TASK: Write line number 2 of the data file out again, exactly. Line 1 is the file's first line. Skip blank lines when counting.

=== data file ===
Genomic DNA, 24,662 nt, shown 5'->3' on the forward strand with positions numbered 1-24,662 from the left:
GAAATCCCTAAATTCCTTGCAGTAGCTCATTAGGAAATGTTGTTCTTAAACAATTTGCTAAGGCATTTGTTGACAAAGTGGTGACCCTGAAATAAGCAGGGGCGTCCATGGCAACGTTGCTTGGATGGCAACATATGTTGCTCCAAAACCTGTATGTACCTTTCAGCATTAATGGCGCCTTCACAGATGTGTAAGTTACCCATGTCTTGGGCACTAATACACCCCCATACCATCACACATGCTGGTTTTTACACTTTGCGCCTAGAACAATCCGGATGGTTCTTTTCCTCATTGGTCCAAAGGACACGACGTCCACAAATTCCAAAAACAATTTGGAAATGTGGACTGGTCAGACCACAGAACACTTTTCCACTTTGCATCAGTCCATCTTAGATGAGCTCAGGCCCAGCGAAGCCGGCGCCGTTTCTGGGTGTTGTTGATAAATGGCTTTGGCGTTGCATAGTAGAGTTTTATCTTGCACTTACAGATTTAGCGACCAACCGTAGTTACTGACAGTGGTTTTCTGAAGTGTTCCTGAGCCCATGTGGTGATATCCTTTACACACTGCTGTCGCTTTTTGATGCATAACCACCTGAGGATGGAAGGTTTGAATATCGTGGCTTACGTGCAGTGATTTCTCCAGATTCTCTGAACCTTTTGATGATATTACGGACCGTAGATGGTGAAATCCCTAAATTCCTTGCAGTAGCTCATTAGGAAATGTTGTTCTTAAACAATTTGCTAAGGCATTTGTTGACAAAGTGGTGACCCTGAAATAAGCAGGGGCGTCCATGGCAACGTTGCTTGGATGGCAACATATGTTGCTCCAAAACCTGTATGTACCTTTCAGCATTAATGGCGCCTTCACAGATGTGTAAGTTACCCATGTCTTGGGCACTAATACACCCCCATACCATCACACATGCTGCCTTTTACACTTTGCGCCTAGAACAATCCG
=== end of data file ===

GAAATCCCTAAATTCCTTGCAGTAGCTCATTAGGAAATGTTGTTCTTAAACAATTTGCTAAGGCATTTGTTGACAAAGTGGTGACCCTGAAATAAGCAGGGGCGTCCATGGCAACGTTGCTTGGATGGCAACATATGTTGCTCCAAAACCTGTATGTACCTTTCAGCATTAATGGCGCCTTCACAGATGTGTAAGTTACCCATGTCTTGGGCACTAATACACCCCCATACCATCACACATGCTGGTTTTTACACTTTGCGCCTAGAACAATCCGGATGGTTCTTTTCCTCATTGGTCCAAAGGACACGACGTCCACAAATTCCAAAAACAATTTGGAAATGTGGACTGGTCAGACCACAGAACACTTTTCCACTTTGCATCAGTCCATCTTAGATGAGCTCAGGCCCAGCGAAGCCGGCGCCGTTTCTGGGTGTTGTTGATAAATGGCTTTGGCGTTGCATAGTAGAGTTTTATCTTGCACTTACAGATTTAGCGACCAACCGTAGTTACTGACAGTGGTTTTCTGAAGTGTTCCTGAGCCCATGTGGTGATATCCTTTACACACTGCTGTCGCTTTTTGATGCATAACCACCTGAGGATGGAAGGTTTGAATATCGTGGCTTACGTGCAGTGATTTCTCCAGATTCTCTGAACCTTTTGATGATATTACGGACCGTAGATGGTGAAATCCCTAAATTCCTTGCAGTAGCTCATTAGGAAATGTTGTTCTTAAACAATTTGCTAAGGCATTTGTTGACAAAGTGGTGACCCTGAAATAAGCAGGGGCGTCCATGGCAACGTTGCTTGGATGGCAACATATGTTGCTCCAAAACCTGTATGTACCTTTCAGCATTAATGGCGCCTTCACAGATGTGTAAGTTACCCATGTCTTGGGCACTAATACACCCCCATACCATCACACATGCTGCCTTTTACACTTTGCGCCTAGAACAATCCG